Overflow solution reigns at Portland Bill Lighthouse

More than half a million pounds has been invested to protect the coastline around historic Portland Bill Lighthouse from untreated waste water.


Wessex Water is separating rainwater from entering the sewerage network to reduce a nearby storm overflow operating.

It is part of the company’s £3 million-a-month drive to reduce the operation of storm overflows, which automatically operate during heavy rainstorms to protect properties from flooding, preventing sewage from overflowing into streets and homes.

One of more than a dozen projects up to 2025 being prioritised by Wessex Water to reduce the most frequently operating overflows, the two-month Portland scheme separated surface water, such as rain running off nearby roofs and roads, from the system that carries foul water from homes, businesses and the public toilets in the lighthouse car park.

Installing a separate pipe will see surface water from a potential 8,000m2 area removed from the combined system that also carries foul water.

Further new drainage is also helping the separation process, while more than 14 cubic metres of additional storage space is also being added on the existing combined sewer to also help to reduce the operation of overflows and benefit the environment.

Project manager Jonathan Barker said: “The Portland scheme is one of two being planned by Wessex Water over the next two years targeting rainwater separation as part of the solution to the operation of storm overflows.

“The work we are doing will reduce the likelihood of the combined sewer being overwhelmed during heavy or prolonged rainfall, which could result in excess storm water being released into the sea.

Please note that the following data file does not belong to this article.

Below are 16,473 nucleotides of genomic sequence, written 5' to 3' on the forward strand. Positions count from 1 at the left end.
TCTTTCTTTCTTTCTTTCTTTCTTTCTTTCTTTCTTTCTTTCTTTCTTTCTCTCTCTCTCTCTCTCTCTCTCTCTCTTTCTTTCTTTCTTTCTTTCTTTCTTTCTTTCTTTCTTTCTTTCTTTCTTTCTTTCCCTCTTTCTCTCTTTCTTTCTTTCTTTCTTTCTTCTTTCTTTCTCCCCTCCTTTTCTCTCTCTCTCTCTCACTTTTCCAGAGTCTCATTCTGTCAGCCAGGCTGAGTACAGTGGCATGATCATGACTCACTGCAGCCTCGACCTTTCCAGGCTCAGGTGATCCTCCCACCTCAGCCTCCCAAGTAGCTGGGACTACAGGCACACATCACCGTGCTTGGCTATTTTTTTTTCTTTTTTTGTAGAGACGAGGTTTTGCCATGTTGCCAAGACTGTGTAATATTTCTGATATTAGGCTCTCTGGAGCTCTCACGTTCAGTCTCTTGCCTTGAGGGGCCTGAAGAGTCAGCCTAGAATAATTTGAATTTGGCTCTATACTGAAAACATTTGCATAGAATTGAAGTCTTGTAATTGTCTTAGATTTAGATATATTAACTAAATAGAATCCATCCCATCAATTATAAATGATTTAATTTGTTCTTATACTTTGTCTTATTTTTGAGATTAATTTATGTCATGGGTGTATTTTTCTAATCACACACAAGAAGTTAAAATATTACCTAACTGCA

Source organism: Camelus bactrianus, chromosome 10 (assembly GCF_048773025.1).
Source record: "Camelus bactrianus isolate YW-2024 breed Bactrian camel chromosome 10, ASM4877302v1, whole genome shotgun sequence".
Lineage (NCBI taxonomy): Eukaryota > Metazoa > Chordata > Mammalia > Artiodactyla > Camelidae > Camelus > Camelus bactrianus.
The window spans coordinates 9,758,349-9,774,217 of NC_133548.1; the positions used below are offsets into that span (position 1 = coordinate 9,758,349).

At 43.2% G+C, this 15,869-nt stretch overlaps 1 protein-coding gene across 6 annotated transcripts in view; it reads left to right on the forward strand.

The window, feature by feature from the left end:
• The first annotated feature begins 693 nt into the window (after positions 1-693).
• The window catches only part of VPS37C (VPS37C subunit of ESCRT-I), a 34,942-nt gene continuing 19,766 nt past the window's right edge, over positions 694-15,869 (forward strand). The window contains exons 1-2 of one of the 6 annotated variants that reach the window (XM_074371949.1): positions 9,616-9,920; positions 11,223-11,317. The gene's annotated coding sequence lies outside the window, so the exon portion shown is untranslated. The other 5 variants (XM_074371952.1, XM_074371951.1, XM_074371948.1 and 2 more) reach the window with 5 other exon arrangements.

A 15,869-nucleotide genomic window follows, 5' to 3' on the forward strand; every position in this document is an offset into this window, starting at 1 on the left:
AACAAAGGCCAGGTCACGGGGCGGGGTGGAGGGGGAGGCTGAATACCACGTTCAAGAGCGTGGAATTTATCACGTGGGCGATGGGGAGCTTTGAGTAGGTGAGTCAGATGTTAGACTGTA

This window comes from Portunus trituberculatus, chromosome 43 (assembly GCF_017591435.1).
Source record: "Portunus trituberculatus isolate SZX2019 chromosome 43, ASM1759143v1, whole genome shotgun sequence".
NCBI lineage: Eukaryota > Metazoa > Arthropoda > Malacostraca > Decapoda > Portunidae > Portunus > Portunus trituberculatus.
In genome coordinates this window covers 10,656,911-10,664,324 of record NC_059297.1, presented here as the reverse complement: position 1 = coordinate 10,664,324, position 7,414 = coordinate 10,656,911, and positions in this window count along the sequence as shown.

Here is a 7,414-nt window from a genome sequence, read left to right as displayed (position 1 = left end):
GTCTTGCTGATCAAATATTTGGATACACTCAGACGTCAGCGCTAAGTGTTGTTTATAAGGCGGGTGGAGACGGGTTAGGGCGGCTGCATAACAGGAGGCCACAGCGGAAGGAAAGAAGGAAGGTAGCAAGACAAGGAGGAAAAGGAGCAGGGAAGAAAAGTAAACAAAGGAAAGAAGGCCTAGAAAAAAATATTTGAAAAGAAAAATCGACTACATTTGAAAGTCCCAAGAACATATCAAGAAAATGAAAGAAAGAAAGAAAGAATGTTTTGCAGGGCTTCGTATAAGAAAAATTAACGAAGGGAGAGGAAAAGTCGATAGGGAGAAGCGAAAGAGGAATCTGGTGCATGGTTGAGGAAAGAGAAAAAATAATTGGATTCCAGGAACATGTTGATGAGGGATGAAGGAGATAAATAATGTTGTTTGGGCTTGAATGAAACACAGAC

“With Portland Bill within a Site of Special Scientific Interest (SSSI) and alongside the Isle of Portland to Studland Cliffs Special Area of Conservation (SAC), we’ve worked closely with Natural England and the Crown Estate to ensure that this project is completed sensitively to the local environment."

“This includes reinstating the grassland within the area of our project once it has been completed and we’ve also worked with businesses on Portland Bill to minimise any impact on them while the scheme has been in progress.’’

The Portland project forms part of Wessex Water’s Storm Overflow Improvement Plan, which aims to deliver a 25 per cent reduction in the number of hours of discharges from storm overflows by 2025.

The company is committed to completely eliminating the discharge of untreated sewage, investing more than £181 million upgrading more than 600 storm overflows since 2000, with a further £150 million to be spent up to 2025.

Wessex Water’s Permitting Manager, Andy Mears, said: “Storm overflows have always been part of the sewerage network in this country and the majority of sewers carry combined rainwater and foul sewage, with around half the houses in England being combined.

“In an intense rainstorm, one property’s flow with combined surface water and foul drainage is equal to 100 separately drained properties’ flow.

“Removing overflows completely would take time and money, involve digging up roads and costing in excess of £10 billion as well as leaving an enormous carbon footprint so separating rainwater from foul water at source has a number of benefits for people and the environment, including lower water consumption, energy use and sewerage bills on top of a reduction in overflows use.

“We would like the Government and regulators to encourage separation solutions by amending legislation and regulation to create the environment for the simpler delivery of these projects and are working with them to try and bring about these changes.’’

Alongside separation projects such as Portland, Wessex Water is also pursuing further solutions, with the capacity to treat water at 14 recycling centres being enhanced and increased storm water or sewer capacity to help reduce overflow operation also being put in place at a further 32 sites.

Nature-based solutions, such as wetlands, are also being explored at rural sites where the infiltration of groundwater is the primary cause of overflows, while Wessex Water is also starting a pilot project to separate rainwater at source by installing water butts and soakaways at properties.

In addition, the monitoring of storm overflows in the Wessex Water region is being beefed up from 90 per cent to all of them by the end of 2023, along with new innovations allowing more real-time public health monitoring.